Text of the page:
September 28th, 2006

abstract butterfly

Greensleeves

Ever since I began to play with the autoharp, a few decades ago, I've liked the tune "Greensleeves". It's easy to play, on the autoharp or the mountain dulcimer. This ease of play serves me well, because my playing skills, if that is the right phrase for such modest attainments, adapt themselves well to anything featuring ease of play.

I'm not as intrigued with the poem generally attributed to the song, although I do like the Christmas hymn "What Child is This?" sung to the same melody. I am not a big aficionado of alternate versions of the piece, although I read that Leonard Cohen, Leonard Bernstein, Loreena McKennit and a cast of thousands have created such alternate versions. I like that the key folk songs are such a part of our creative common music that this occurs.

My last few pieces at DiSfish tend toward the less melodic material which some people call experimnental but I, with less feeling that new-things-are-under-the-sun three decades after Stockhausen,
just call weirdbient. I thought it was time to give "Greensleeves" a try for a change of pace.

I changed the pace of "Greensleeves", of course, as I tend to work best in slow material. It's not a "speed of performance" technical limitations thing, because my computer is so kind that it will play the song ar virtually whatever tempo I ask it to use. It's just that there is a slow, stately somnolent part of my musical ear, and I don't mind at all soothing it sometimes.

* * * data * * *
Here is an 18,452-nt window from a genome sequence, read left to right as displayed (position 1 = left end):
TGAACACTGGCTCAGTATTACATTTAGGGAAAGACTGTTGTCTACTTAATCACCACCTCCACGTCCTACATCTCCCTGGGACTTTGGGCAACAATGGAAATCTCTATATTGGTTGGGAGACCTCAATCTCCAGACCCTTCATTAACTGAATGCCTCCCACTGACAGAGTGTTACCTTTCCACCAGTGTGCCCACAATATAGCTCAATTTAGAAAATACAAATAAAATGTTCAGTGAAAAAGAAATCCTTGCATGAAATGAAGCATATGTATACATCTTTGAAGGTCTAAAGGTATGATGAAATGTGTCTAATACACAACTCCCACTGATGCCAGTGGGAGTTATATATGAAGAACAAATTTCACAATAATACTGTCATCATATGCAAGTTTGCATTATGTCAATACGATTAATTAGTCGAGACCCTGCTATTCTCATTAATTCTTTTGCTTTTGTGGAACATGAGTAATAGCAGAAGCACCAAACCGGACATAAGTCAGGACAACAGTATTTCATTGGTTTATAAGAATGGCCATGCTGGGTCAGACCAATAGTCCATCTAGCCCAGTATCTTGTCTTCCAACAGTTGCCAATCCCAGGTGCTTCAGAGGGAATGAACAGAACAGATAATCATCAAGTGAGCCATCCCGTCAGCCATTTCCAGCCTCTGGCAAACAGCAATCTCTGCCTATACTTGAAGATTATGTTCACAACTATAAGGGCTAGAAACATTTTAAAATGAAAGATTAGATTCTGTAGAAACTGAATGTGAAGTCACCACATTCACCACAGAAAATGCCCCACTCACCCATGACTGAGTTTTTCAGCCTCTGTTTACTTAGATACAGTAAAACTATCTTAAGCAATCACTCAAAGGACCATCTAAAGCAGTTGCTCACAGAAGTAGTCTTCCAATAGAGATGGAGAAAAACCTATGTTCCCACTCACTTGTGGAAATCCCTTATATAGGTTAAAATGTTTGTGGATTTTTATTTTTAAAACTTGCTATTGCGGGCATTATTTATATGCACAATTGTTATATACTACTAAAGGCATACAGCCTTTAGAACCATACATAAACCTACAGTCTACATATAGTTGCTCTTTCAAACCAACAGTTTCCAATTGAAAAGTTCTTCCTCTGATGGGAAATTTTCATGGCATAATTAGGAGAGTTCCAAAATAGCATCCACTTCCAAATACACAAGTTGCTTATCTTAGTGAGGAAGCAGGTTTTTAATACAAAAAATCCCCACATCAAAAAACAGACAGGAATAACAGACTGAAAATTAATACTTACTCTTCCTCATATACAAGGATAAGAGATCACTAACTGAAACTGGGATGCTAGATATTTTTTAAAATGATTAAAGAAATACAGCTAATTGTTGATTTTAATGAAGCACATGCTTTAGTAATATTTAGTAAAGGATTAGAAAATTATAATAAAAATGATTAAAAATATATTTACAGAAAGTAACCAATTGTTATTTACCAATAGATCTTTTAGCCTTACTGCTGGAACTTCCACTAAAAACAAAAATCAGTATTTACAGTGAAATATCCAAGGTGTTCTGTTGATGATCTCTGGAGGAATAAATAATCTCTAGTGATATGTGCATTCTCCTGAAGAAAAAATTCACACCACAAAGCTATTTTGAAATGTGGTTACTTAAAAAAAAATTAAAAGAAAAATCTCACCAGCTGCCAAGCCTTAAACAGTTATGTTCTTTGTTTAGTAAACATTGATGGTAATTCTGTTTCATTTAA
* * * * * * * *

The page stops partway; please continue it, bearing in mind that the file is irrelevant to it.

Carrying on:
The kind people at the Mutopia Project, which catalogs such things, kindly had posted a public domain MIDI sample of "Greensleeves", which I adapted to create my own version, with six different lines of new synthesizers sounds and a fair bit of transposing notes in individual tracks to create pleasing harmonics.

If you're into "Greensleeves", and don't mind a little synthesizer music, then courteously cast your ears onto this:

click here to play song.